Skip to main content
Industry Trends

Gambling Ads On Google – Then v Now

By June 14, 2007July 30th, 202310 Comments

Google imposed a “full” ban on gambling ads starting from the 1st of this month. In the past Google officially allowed ads from websites that did not require payment. So for example, any casino could lure people to their site via a free gaming portal, and then direct them to the paid site thereafter.

The old system was far from perfect, as explained in the previous article about gambling ads on Google. Google have tried to plug this loophole in their system now, by banning all advertisements related to gambling altogether. This means that even genuinely free sites can no longer advertise for any gambling related keywords. This ban even extends to bingo, play-for-fun and lottery (except official state lottery) sites.

Two weeks into the newly imposed ban, the systems seem to be just as flawed and full of loopholes as before!

A search for obvious terms like “online casino” or “poker” does not yield any sponsored results. However, searches for “play poker” or “casino” yield more sponsored link results than a user would possibly click. And in fact, now they don’t even pretend to be free sites.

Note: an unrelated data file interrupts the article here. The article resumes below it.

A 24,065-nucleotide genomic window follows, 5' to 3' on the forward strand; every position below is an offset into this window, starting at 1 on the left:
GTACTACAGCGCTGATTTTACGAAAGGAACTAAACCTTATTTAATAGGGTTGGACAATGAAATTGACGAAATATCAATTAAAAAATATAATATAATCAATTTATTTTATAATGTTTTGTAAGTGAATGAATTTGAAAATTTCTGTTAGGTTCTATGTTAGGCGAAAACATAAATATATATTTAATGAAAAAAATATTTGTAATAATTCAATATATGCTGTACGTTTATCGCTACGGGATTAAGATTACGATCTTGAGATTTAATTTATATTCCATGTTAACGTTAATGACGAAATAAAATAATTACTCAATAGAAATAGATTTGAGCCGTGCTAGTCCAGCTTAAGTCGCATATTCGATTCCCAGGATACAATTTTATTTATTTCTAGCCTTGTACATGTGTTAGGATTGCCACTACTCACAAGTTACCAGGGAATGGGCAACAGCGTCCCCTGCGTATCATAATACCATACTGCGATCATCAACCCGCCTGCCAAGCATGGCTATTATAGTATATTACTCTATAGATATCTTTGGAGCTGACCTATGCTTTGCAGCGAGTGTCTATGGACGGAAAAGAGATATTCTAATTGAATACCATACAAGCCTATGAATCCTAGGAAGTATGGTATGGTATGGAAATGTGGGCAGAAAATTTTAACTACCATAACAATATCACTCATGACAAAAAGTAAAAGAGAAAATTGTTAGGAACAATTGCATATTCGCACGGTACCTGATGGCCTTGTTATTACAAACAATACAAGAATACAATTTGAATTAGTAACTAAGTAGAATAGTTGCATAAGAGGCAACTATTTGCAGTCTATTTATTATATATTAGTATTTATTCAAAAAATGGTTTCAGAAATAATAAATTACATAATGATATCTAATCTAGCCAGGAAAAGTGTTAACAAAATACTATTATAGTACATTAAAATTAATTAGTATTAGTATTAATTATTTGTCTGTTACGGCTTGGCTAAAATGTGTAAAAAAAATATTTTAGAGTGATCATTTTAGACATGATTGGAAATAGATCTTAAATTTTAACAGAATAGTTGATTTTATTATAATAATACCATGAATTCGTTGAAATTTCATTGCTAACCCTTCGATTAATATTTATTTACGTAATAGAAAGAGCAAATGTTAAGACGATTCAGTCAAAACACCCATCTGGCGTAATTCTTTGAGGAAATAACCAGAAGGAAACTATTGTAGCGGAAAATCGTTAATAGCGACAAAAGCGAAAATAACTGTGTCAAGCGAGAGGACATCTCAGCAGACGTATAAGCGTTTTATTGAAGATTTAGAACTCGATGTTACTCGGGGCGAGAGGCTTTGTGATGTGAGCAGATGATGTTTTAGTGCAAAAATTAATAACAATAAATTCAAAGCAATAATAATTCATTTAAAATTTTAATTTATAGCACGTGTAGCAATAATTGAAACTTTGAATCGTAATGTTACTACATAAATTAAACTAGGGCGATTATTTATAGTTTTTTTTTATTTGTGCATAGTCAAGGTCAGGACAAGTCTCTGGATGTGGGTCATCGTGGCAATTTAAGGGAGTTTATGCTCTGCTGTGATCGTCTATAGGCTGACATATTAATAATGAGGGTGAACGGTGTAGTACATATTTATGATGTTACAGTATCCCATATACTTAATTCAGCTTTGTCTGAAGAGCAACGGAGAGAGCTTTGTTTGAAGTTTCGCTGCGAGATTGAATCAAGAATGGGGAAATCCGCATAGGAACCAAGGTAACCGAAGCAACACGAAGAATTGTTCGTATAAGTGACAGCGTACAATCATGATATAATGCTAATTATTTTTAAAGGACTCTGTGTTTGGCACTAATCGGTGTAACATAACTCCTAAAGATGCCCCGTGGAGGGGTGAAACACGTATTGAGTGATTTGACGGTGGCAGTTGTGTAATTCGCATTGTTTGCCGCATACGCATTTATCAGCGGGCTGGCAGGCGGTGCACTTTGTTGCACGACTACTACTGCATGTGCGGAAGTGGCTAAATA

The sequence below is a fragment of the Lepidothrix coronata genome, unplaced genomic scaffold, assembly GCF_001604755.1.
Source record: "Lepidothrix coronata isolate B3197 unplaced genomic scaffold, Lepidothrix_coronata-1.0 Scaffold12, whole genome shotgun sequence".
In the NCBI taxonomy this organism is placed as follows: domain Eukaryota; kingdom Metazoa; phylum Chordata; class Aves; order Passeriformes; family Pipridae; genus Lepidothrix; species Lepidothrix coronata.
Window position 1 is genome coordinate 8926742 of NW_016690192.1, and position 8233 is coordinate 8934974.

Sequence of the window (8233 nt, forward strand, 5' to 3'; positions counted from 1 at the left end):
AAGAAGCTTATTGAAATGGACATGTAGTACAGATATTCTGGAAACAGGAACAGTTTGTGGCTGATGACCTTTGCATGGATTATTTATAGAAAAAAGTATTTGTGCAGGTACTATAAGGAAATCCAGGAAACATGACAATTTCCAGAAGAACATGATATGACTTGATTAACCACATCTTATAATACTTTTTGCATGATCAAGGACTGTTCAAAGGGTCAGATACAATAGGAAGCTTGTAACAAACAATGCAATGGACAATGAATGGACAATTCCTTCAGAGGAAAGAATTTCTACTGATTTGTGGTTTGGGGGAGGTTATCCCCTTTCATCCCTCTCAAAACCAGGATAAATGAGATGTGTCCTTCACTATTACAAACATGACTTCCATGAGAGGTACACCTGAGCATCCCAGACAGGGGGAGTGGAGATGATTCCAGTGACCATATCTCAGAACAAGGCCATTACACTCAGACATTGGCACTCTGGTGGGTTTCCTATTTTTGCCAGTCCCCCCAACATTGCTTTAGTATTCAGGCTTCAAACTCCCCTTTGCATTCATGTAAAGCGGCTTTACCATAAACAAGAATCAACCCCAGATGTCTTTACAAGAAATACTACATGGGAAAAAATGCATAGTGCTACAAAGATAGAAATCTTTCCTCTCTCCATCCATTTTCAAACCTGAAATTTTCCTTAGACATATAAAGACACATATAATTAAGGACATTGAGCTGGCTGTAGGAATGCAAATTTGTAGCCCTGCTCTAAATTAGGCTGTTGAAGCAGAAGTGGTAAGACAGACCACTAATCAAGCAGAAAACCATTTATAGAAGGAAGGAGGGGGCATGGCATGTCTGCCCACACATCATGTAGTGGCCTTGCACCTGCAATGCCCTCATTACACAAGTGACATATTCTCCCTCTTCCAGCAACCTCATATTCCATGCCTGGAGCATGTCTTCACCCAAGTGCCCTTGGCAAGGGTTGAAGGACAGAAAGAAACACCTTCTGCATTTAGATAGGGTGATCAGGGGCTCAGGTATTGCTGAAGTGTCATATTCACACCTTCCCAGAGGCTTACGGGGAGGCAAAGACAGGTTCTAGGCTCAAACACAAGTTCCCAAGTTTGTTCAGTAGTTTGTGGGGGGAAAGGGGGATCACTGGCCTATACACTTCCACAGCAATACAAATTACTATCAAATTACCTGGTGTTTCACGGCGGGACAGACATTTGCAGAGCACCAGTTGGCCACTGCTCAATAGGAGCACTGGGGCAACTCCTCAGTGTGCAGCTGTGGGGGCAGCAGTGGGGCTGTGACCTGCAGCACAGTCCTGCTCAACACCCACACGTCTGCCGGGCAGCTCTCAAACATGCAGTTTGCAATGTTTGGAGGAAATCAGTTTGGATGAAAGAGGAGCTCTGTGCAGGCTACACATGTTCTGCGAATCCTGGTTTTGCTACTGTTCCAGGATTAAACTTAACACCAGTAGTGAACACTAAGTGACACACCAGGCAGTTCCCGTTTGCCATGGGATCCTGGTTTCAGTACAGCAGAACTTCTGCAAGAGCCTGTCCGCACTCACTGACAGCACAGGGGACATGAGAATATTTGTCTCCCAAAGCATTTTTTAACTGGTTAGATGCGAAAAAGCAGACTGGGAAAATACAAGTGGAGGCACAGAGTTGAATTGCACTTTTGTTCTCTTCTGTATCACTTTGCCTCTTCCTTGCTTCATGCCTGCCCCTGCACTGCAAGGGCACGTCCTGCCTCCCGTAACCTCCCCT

Screenshot of Google search results page for

When asked about this glaring flaw in the system, a Google AdWords Account Manager said “Some ads show while they are in the queue for approval and have not yet been reviewed by our AdWords Specialists. Our AdWords Specialists review the ads showing on such search terms and disapprove where necessary. They work to removed all ads which violate our policy and suspend advertisers who repeatedly violate our policies from the AdWords programme.”

Revised AdWords gambling policy:

Google AdWords does not permit the advertisement of online gambling websites. Related content is also prohibited from ad text and keywords. This includes, but is not limited to, the promotion of:

  • online casinos and gambling activities
  • sports books
  • lotteries
  • bingo
  • poker
  • sites that provide tips, odds and handicapping
  • software facilitating online casinos and gambling
  • affiliates with the primary purpose of driving traffic to online gambling sites
  • ebooks that promote gambling-related content
  • sites where the primary purpose is ‘play for fun’ gambling
  • online gambling tutoring
  • sites where the primary purpose is gambling or casino games of skill.